Over the rainbow
Famous parents, drug addictions and being raped in his teenage years have failed to drag Rufus Wainwright into the rock’n’roll abyss. Soon to play songs from his fifth album in Dublin, he tells Tony Clayton-Lea about his bad behaviour, survival instinct –
MUCH as we’re loathe to appeal to the baser instincts of people who like to stereotype their pop and rock stars, it behoves us to report that The Ticket is talking to Rufus Wainwright in a pink tent. The tent is so faaaaabulous, gaaaarish and incredibly piiiiiinnnnkk that even Rufus seems initially taken aback by it. Outside the tent, the baying hordes of Oxegen are milling this way and that, summery/dirty versions of the kind of people not normally seen outside the likes of 28 Weeks Later.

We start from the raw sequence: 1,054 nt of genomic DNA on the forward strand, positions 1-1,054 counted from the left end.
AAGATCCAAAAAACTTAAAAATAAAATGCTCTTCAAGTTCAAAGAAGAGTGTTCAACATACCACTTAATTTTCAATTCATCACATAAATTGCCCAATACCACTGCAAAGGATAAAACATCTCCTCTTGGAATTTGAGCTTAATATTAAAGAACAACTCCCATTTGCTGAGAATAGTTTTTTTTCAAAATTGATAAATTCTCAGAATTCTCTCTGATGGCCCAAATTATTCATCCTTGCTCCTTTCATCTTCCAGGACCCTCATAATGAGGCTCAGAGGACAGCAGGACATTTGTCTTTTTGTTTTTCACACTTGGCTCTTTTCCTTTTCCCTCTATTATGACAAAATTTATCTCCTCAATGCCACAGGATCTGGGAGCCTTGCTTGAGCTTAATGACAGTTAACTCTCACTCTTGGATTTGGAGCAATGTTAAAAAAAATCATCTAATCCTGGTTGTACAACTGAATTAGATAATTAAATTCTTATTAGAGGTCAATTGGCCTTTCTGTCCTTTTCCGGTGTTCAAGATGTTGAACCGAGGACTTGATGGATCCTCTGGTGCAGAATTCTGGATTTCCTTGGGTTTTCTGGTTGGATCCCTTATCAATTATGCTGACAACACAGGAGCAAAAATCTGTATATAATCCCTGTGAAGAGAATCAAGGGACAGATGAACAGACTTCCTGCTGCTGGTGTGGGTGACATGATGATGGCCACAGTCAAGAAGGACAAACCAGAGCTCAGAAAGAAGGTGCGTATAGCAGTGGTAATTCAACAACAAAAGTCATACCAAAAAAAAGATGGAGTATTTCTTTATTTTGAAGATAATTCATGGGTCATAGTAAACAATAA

Inside, all is relatively calm; Rufus is dressed in a dapper suit. He is one of rock’s smartest and classiest, an openly gay man, the owner of a knowing wink and the creator of some of the most operatically inclined pop music of the past five years. He is firm in the belief that his music must be of some purpose, that it should form the basis of change, that it should engage, inspire and influence.
“That’s the object of this silly game,” he says, relaxing into an easy chair, moving his sunglasses over his forehead, making eye contact. “You want to transcend, transform. Transfer funds, even!
“What happened with me is that – because my parents were both in the business and there was always a stage nearby – I immediately became aware of the fact that when I did have an audience, be it in front of a mirror, or propped up on the piano singing Somewhere Over the Rainbow, there was this immediate effect where I